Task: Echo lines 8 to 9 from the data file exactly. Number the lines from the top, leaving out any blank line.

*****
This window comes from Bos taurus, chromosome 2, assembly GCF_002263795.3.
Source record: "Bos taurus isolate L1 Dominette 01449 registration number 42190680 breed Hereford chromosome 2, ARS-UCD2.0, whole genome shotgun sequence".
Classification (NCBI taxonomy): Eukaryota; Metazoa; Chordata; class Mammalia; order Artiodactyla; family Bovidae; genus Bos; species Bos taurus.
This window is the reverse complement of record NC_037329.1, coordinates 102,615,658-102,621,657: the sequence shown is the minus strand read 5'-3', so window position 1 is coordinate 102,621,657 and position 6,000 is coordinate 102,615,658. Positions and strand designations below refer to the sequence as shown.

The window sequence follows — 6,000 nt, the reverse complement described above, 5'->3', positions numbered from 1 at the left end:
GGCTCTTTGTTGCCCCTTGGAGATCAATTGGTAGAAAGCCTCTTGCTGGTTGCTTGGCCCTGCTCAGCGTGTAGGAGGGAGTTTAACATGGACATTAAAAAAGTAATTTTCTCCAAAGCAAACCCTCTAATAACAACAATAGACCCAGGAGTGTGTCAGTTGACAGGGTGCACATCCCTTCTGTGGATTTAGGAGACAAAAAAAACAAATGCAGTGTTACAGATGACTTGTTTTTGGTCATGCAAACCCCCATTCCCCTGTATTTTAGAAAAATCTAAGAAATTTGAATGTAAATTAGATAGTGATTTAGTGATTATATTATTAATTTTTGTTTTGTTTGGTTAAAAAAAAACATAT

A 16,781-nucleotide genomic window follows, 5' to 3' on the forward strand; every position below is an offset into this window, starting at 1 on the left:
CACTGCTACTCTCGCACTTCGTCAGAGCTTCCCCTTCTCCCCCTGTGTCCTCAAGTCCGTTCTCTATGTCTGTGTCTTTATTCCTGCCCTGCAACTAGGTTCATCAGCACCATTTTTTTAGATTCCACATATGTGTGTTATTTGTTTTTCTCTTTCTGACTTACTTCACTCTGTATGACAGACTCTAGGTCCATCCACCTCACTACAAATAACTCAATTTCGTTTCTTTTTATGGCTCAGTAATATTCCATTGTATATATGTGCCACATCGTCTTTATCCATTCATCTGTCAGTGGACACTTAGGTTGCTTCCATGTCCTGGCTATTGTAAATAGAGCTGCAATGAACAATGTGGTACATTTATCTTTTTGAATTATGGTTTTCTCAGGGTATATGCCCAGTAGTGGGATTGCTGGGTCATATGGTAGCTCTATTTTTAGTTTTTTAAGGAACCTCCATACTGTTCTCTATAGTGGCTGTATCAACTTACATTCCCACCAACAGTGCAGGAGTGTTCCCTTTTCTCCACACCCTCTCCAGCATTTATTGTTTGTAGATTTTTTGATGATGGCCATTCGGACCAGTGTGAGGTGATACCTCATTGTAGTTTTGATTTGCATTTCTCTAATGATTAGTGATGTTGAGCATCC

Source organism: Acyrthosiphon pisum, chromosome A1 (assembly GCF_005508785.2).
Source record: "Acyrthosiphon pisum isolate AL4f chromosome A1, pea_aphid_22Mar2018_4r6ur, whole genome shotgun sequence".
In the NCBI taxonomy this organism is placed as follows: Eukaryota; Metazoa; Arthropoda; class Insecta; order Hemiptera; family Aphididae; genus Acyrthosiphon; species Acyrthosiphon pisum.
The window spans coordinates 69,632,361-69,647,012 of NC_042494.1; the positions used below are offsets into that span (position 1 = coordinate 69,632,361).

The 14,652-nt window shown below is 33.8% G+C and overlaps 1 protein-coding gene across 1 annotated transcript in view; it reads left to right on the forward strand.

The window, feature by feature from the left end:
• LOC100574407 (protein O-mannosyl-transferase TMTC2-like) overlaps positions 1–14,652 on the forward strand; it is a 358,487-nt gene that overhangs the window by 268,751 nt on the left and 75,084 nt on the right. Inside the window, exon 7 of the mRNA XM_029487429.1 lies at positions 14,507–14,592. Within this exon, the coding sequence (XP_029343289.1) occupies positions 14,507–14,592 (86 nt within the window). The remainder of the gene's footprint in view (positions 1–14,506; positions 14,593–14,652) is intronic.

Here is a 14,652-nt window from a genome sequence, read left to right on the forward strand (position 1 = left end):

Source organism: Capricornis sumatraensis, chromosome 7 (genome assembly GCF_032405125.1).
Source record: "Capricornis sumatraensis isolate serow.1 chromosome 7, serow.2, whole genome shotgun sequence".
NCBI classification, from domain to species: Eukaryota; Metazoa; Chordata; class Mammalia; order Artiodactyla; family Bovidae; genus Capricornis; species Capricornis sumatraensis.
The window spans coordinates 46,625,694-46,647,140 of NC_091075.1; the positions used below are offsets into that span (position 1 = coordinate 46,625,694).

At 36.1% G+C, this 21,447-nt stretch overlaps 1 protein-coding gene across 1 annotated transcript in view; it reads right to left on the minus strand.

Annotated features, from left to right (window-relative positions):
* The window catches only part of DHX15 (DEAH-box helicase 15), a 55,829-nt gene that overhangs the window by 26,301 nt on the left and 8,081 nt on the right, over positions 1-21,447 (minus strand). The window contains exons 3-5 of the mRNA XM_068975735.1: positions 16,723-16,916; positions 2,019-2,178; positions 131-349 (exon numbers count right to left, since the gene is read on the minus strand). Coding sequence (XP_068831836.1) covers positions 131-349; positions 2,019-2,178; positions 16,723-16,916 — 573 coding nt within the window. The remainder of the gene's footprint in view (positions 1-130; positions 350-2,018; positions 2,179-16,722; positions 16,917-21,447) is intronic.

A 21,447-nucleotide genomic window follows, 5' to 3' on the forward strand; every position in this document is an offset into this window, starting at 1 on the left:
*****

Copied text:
CACTGCTACTCTCGCACTTCGTCAGAGCTTCCCCTTCTCCCCCTGTGTCCTCAAGTCCGTTCTCTATGTCTGTGTCTTTATTCCTGCCCTGCAACTAGGTTCATCAGCACCATTTTTTTAGATTCCACATATGTGTGTTATTTGTTTTTCTCTTTCTGACTTACTTCACTCTGTATGACAGACTCTAGGTCCATCCACCTCACTACAAATAACTCAATTTCGTTTCTTTTTATGGCTCAGTAATATTCCATTGTATATATGTGCCACATCGTCTTTATCCATTCATCTGTCAGTGGACACTTAGGTTGCTTCCATGTCCTGGCTATTGTAAATAGAGCTGCAATGAACAATGTGGTACATTTATCTTTTTGAATTATGGTTTTCTCAGGGTATATGCCCAGTAGTGGGATTGCTGGGTCATATGGTAGCTCTATTTTTAGTTTTTTAAGGAACCTCCATACTGTTCTCTATAGTGGCTGTATCAACTTACATTCCCACCAACAGTGCAGGAGTGTTCCCTTTTCTCCACACCCTCTCCAGCATTTATTGTTTGTAGATTTTTTGATGATGGCCATTCGGACCAGTGTGAGGTGATACCTCATTGTAGTTTTGATTTGCATTTCTCTAATGATTAGTGATGTTGAGCATCC

Source organism: Acyrthosiphon pisum, chromosome A1 (assembly GCF_005508785.2).